For some unfathomable reason, Matt Haig has written a story that is thoroughly miserable and makes you hate human beings and the way the world works, and feel miserable and borderline suicidal at the end.
I really don’t understand why.
But it is shocking and very disappointing when what you are expecting is a feel-good comedy.

44 people found this helpful

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  • Ms. Bookworm
  • 27-01-18

Amazing but sad

Such a sad story but an excellent tail (pun intended)
Gripping, fast paced, but sad.

43 people found this helpful

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  • KLD
  • 17-03-19

Loyal Labrador

The story of young Labrador Prince is one of a persistent pup who will stop at nothing to save his family. Matt Haig is never afraid to write about the darker topics that affect human lives, so much so that Prince certainly has his pawsfull. I found it a unique perspective to write from. The continuing concern of Prince creates quite an anxious read at times, as there is always something that he has to over come and the narrators determined nature never rests. It is very sad at times so if you are looking for an easy light hearted listen perhaps this isn’t for you. Overall all it was a wholesome story of the naivety of mans best friend and his not so perfect family.

26 people found this helpful

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  • K. Bridges
  • 19-05-18

A story of what s hidden in families

Matt Haig is one of my faviourite authors and I do love the way his novels are so insightful about the human condition. Personally therefore, I did take a lot from this book (one of his earlier ones) however, there are some very difficult themes explored here and I think it might have been better to have been warned more about that before I listened to it - luckily I do usually listen on my own but this certainly isn't one to have on when children are around.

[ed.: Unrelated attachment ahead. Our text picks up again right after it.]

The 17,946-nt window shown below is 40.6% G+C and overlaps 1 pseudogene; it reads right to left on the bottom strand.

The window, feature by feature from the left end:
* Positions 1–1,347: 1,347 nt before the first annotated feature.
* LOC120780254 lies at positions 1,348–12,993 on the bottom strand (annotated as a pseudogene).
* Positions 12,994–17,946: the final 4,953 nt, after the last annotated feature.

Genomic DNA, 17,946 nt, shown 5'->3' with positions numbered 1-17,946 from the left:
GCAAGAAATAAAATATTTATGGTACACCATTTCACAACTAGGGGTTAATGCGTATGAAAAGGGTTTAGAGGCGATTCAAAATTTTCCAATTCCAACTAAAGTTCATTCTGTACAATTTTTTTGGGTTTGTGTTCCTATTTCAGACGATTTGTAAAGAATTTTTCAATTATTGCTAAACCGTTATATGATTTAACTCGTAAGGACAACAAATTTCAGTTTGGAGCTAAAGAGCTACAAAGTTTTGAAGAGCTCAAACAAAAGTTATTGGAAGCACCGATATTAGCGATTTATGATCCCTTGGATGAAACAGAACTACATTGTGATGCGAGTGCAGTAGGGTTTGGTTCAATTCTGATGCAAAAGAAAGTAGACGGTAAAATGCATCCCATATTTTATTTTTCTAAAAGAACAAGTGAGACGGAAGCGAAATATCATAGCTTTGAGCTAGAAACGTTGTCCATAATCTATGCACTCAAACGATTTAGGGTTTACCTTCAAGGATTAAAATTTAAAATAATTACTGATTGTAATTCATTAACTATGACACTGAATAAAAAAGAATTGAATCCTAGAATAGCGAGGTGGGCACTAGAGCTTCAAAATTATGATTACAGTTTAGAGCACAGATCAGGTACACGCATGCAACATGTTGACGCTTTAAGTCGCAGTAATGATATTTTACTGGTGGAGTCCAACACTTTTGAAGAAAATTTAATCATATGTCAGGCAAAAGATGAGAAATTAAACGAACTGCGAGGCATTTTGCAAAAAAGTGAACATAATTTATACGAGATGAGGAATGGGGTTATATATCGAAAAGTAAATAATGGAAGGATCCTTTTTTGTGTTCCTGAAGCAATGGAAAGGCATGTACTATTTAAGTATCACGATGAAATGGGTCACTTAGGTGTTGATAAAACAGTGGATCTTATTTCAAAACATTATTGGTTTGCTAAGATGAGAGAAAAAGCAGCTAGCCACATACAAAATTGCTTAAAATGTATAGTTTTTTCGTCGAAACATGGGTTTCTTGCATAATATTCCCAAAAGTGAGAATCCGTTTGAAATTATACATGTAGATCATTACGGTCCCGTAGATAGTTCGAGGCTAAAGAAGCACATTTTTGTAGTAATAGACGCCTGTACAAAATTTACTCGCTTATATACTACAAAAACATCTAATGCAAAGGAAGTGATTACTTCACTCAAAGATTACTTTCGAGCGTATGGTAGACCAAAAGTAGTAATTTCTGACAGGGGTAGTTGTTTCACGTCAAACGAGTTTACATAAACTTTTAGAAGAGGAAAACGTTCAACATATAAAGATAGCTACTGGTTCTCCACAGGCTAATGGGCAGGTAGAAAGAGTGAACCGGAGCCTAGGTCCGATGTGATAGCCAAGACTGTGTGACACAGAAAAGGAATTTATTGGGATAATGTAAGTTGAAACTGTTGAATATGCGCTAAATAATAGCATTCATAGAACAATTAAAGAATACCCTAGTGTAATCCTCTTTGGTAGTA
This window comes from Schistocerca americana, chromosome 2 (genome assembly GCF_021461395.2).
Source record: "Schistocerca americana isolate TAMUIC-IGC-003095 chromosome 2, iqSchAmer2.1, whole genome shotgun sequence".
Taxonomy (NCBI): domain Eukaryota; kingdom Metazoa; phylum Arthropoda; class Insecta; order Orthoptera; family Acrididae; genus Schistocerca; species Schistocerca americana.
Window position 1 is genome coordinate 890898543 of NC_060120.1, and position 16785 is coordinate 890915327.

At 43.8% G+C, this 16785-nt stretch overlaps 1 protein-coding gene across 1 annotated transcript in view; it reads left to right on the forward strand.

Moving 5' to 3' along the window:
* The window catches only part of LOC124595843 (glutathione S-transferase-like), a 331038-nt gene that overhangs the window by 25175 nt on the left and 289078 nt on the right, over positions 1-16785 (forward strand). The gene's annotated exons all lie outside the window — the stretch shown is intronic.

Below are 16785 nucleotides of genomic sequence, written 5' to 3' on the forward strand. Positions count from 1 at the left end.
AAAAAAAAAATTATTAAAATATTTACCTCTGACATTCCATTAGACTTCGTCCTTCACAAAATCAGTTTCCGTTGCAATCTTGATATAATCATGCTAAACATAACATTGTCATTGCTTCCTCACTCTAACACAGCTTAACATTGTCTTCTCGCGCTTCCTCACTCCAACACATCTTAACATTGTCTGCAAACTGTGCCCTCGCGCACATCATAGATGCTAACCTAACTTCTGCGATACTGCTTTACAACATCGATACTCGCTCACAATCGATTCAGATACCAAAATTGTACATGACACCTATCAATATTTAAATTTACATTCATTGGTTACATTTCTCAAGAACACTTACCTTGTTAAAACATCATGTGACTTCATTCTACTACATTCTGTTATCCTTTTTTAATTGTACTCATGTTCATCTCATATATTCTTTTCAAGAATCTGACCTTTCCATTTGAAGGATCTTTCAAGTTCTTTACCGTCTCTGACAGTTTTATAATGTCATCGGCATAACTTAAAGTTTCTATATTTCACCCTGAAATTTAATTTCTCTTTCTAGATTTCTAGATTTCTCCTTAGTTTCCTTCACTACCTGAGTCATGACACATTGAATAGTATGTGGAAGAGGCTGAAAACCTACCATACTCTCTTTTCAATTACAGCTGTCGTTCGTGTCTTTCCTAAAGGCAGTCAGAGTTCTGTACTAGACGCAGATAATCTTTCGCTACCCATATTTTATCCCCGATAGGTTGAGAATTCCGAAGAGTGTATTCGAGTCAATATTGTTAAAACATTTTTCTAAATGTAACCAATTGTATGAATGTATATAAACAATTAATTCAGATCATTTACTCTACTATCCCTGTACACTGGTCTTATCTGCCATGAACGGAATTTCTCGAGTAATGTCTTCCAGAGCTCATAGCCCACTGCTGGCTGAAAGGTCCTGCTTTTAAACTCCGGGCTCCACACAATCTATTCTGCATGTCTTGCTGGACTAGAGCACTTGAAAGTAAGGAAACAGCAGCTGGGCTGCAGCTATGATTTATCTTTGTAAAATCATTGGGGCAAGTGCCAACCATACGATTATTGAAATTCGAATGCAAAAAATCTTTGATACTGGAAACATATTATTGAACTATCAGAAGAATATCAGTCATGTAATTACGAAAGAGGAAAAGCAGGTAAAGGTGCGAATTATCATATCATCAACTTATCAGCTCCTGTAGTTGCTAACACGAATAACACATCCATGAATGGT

18 people found this helpful

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  • Trushtush
  • 08-03-18

Brilliant!

Loved it all, and will listen to it again and again.
Highly recommend all of Matt Haig’s work but this is a shining example

17 people found this helpful

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  • LAW
  • 18-05-18

An interesting premise but v distressing in parts

I really enjoy Haig’s books. However I didn’t realise this would be so violent, and the ending was so depressing, I found it quite disturbing. The narrator was fantastic tho.

13 people found this helpful

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  • M. Taylor
  • 13-05-20

Utterly jarring